Two seasons ago Derek Carr was significantly more successful in Oakland than he was anywhere else. The Oakland Raiders QB threw 13 touchdowns and three interceptions in seven home games that year, getting sacked five times and fumbling three times. The Raiders were 4-3 in those contests. On the road, Carr had nine touchdowns, 10 picks, took 15 sacks, and fumbled five times in eight games.
The Raiders went 2-6 on the road.
The next season, Carr threw more touchdowns at home (12 to 7) but he threw five interceptions in either case, fumbles six times whether he was home or away, and his yards per attempt was separated by .04. For the most part, Carr was fairly steady regardless of location, though to his credit his “home game” in Wembley brought his efficiency down a bit. Oakland went 3-5 at home.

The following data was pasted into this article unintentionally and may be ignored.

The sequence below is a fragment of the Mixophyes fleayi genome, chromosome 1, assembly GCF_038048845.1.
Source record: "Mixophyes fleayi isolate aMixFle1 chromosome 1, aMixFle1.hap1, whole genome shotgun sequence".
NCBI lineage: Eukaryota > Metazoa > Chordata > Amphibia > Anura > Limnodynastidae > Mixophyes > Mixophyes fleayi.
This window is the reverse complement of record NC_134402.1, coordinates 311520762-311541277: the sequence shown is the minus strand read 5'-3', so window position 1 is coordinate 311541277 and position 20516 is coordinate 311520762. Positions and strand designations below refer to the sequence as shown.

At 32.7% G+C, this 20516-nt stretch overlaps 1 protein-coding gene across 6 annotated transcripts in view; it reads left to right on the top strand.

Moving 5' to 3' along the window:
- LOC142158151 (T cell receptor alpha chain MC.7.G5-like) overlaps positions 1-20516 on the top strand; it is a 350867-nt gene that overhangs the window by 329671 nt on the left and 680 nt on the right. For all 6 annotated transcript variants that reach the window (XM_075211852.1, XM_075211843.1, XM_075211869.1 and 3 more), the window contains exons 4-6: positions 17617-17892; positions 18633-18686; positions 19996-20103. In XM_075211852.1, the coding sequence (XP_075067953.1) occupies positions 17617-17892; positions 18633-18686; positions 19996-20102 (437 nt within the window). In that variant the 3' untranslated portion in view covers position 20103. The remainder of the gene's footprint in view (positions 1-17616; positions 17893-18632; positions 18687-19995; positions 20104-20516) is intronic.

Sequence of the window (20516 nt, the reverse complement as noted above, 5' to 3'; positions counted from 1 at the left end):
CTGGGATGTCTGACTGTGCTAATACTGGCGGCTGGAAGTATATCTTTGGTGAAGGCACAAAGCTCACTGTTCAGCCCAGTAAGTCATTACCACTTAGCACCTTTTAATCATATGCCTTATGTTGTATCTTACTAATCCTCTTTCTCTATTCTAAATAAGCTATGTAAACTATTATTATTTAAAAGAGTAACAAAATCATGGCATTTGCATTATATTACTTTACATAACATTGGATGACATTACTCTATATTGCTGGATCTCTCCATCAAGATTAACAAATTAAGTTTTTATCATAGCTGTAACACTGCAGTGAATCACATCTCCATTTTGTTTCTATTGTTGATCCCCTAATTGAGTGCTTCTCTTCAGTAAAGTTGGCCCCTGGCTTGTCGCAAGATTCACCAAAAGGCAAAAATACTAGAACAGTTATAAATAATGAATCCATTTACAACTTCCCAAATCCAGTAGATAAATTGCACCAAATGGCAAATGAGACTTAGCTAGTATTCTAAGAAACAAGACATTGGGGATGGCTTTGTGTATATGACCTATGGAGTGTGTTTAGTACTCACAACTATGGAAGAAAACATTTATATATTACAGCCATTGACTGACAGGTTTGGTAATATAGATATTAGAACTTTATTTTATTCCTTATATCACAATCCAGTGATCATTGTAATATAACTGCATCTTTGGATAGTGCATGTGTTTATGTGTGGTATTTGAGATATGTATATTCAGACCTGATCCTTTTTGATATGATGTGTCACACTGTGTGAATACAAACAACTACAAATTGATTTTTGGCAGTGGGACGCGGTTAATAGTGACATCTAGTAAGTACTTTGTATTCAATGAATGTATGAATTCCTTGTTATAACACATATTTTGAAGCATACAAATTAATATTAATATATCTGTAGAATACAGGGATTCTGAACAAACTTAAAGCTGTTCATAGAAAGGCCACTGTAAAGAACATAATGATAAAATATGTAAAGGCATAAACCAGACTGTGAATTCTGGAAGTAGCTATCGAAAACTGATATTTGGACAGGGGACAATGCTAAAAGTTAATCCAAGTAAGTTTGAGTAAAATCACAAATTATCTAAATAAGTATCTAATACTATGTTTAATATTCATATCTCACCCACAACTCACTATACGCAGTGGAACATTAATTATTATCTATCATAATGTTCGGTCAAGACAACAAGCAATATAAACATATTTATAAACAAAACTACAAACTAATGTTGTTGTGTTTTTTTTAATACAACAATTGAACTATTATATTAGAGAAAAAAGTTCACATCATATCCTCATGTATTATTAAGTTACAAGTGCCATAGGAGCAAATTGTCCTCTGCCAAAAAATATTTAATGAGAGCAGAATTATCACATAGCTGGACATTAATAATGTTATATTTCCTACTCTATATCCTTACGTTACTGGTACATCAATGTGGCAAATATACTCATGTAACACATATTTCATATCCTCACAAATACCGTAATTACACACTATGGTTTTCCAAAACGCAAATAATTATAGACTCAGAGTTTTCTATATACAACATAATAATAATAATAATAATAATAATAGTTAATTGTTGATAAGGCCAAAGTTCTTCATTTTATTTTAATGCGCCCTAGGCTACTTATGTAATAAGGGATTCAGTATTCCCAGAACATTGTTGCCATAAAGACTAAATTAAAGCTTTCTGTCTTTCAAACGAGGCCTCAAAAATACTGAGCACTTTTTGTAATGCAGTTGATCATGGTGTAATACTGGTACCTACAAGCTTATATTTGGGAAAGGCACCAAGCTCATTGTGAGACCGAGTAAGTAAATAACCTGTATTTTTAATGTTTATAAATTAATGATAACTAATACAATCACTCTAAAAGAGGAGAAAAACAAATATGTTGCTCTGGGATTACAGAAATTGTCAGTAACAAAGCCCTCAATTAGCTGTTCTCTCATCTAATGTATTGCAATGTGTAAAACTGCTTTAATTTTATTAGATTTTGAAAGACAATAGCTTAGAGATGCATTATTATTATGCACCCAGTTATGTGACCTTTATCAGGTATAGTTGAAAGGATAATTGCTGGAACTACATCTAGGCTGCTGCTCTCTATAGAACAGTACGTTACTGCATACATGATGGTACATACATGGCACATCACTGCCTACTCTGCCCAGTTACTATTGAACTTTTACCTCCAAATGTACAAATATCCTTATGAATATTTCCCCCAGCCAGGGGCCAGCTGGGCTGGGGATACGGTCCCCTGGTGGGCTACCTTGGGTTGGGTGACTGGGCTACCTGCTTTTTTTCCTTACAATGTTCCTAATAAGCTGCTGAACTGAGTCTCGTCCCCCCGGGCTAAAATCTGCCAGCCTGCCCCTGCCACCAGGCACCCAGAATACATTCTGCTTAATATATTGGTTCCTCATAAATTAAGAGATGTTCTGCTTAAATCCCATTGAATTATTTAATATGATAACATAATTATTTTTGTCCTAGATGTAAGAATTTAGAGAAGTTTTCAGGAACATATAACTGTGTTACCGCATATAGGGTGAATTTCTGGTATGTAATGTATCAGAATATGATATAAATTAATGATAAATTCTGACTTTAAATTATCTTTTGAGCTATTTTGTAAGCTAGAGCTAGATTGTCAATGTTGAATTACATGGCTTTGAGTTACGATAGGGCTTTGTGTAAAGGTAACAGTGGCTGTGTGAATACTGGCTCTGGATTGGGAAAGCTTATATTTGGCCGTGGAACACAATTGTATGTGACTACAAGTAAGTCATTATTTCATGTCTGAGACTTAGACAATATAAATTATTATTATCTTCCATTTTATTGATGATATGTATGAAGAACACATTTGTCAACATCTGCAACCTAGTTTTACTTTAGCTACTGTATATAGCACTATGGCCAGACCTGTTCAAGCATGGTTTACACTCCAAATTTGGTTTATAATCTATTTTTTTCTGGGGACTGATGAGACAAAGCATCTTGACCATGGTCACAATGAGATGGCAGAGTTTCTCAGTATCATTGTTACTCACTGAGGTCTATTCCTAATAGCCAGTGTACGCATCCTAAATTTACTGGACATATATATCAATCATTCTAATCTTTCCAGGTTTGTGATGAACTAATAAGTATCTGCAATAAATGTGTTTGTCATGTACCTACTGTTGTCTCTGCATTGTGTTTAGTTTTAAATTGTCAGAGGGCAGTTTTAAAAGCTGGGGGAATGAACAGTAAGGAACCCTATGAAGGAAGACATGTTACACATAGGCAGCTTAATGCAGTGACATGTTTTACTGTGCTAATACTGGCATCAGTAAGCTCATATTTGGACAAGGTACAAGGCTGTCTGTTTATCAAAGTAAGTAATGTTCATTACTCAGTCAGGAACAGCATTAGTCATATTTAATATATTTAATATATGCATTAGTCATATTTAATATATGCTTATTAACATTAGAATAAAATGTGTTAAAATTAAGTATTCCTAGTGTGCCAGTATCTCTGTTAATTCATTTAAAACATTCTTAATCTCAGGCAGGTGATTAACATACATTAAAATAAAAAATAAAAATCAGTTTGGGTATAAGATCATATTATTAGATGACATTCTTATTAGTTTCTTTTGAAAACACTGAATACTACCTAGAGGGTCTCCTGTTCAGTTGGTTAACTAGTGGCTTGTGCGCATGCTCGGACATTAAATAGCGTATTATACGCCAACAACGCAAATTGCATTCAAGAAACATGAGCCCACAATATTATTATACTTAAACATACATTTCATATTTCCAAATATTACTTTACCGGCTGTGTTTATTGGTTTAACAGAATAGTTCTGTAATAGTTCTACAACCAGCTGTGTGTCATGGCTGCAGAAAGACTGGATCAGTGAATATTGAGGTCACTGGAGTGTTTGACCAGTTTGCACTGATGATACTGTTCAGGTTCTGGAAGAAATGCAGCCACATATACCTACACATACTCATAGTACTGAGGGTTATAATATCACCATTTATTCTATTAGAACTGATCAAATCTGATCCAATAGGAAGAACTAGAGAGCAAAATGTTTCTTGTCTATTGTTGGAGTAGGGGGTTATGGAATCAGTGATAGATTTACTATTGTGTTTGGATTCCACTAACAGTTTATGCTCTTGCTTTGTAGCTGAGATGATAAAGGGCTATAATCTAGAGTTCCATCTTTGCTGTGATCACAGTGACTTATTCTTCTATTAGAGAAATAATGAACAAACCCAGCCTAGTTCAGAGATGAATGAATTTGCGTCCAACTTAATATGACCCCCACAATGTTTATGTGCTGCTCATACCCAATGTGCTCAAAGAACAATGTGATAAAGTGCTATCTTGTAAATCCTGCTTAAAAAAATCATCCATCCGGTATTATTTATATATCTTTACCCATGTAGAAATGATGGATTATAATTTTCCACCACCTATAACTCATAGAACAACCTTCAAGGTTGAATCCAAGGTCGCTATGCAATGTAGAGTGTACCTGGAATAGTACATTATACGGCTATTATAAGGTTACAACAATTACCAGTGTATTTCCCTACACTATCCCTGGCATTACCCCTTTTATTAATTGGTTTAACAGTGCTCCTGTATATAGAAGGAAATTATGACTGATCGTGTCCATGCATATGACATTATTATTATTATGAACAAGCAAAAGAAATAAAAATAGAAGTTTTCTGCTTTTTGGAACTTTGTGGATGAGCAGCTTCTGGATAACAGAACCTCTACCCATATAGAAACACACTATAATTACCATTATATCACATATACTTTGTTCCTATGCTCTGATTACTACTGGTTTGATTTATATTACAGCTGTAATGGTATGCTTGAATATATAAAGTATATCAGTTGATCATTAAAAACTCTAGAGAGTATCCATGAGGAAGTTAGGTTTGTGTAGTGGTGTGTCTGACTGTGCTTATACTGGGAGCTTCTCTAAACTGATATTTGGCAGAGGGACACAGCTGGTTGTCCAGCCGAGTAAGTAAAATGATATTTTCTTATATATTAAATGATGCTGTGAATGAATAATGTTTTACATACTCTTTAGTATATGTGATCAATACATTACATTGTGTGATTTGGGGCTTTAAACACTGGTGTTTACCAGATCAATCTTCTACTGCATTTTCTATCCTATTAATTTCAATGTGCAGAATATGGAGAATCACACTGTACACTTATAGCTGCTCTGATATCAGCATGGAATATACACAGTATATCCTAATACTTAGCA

1-7 on the road.
Cut to last season, his second under Jon Gruden, and Carr’s consistency from home to away was even more remarkable. He attempted 257 passes compared to 256 on the road. His completion percentage was separated by less than two points. His passer rating was separated by .2. His yards per attempt, by .13. In nearly every respect, after eight home games and eight away games, Carr was basically the same. The Raiders went 5-3 at home with Carr posting a passer rating of 100.9.
They went 2-6 on the road even with Carr posting a passer rating of 100.7. Oakland’s -90 point differential on the road was the worst in the NFL last season by 12 points and they allowed the third-most points in those games. At home they were -16 and the defense was perfectly average.
In two seasons under Gruden, Carr has seen his completion percentage rise from 61.3% in the first four years to 69.6% since 2018. His yards per attempt went from 6.5 in those years to 7.6 with Gruden. Passer rating was 87.5 and in the last two seasons it’s 97.2. He had an average of 27 touchdowns and 11 interceptions from 2014-2017 and his average is 20 and nine with Gruden. Everything’s been seemingly better but the touchdowns have yet to arrive as the payoff for quality efficiency.
But so long as Carr’s play remains improved and consistent regardless of location, and the defense improves, consistently winning should also follow.